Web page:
posted on Jun, 5 2008 @ 03:21 PM
reply to post by Gazrok
The effect you speak of occurs when the bright objects light is diffused by the atmosphere
surrounding the point of view. Windows act in much
the same way as the atmosphere in this respect. We all know that looking out a window at night is much easier when you turn the lights off. Think of
Earth as the room with the window. During the day, sunlight is reflected by the surface, illuminating the room. At night, there's no light to be
reflected by the "window" (atmosphere), enabling you to see through the "window".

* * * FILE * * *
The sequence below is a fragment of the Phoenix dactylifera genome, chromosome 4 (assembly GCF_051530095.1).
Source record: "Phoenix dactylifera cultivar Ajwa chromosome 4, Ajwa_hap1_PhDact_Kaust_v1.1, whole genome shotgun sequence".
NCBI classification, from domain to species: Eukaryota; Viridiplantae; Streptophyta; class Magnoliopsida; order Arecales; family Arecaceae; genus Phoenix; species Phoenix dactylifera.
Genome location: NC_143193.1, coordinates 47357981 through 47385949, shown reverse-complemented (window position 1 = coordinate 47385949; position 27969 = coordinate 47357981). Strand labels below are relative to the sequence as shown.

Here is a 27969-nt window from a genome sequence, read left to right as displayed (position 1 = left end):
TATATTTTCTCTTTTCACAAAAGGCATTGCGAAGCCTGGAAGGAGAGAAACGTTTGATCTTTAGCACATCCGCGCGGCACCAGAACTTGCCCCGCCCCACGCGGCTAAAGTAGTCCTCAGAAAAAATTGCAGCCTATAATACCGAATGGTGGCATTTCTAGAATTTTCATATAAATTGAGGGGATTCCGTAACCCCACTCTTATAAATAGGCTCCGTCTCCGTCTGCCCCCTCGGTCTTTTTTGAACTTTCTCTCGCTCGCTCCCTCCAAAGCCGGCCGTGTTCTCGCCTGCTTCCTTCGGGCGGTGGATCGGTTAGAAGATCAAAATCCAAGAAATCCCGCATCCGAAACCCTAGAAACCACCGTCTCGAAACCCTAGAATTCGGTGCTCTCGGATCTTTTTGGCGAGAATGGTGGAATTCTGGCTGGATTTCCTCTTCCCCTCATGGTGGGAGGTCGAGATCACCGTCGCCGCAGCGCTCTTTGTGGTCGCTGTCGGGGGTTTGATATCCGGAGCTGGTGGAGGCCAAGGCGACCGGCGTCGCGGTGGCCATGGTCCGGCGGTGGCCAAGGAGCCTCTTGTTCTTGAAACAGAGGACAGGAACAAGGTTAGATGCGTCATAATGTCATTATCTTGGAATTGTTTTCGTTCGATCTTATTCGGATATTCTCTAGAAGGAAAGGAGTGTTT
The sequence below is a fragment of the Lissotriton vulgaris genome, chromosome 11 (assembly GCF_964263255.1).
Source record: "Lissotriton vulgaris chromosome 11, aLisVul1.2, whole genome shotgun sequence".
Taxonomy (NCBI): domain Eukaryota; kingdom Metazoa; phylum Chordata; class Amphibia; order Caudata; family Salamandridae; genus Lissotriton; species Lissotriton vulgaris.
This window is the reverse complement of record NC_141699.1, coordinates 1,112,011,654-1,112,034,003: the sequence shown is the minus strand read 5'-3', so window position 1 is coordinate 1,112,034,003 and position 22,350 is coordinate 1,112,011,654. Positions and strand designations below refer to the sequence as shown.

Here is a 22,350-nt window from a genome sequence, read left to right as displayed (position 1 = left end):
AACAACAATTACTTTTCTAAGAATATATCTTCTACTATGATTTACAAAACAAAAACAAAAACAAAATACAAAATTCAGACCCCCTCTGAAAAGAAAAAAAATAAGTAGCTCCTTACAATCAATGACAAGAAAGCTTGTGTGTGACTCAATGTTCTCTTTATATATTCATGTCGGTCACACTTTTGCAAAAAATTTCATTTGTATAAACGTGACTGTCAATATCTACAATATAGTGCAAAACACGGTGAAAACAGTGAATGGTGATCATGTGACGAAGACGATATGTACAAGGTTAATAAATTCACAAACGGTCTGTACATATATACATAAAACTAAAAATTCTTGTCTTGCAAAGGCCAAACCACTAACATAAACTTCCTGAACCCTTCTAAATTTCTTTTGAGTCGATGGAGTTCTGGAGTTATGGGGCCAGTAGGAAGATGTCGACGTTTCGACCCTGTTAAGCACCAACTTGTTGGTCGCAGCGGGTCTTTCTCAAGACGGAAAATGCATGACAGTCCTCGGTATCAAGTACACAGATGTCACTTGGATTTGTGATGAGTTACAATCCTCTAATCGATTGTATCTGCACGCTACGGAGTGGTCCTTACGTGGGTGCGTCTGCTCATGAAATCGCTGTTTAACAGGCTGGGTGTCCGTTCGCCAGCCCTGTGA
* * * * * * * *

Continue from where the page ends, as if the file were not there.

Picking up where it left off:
When viewing from a location with no atmosphere, stars should be visible, even if the sun is within the field of view. In photographs however,
exposure must be considered as well. With the sun in the field of view, especially from a vantage point with no atmosphere, exposure must be minimal
to avoid overexposure. As exposure time drops, so will the number of stars that can be seen in the resulting photographs.
The thinker in me tells me this is why so many NASA photos don't have stars in them.
The CT in me tells me it's because they're photo-chopped out (then the thinker asks why on earth would they want to hide stars).
The fantasy driven CT in me tells me that it's because they're not hiding the stars
, they're hiding the atmospheres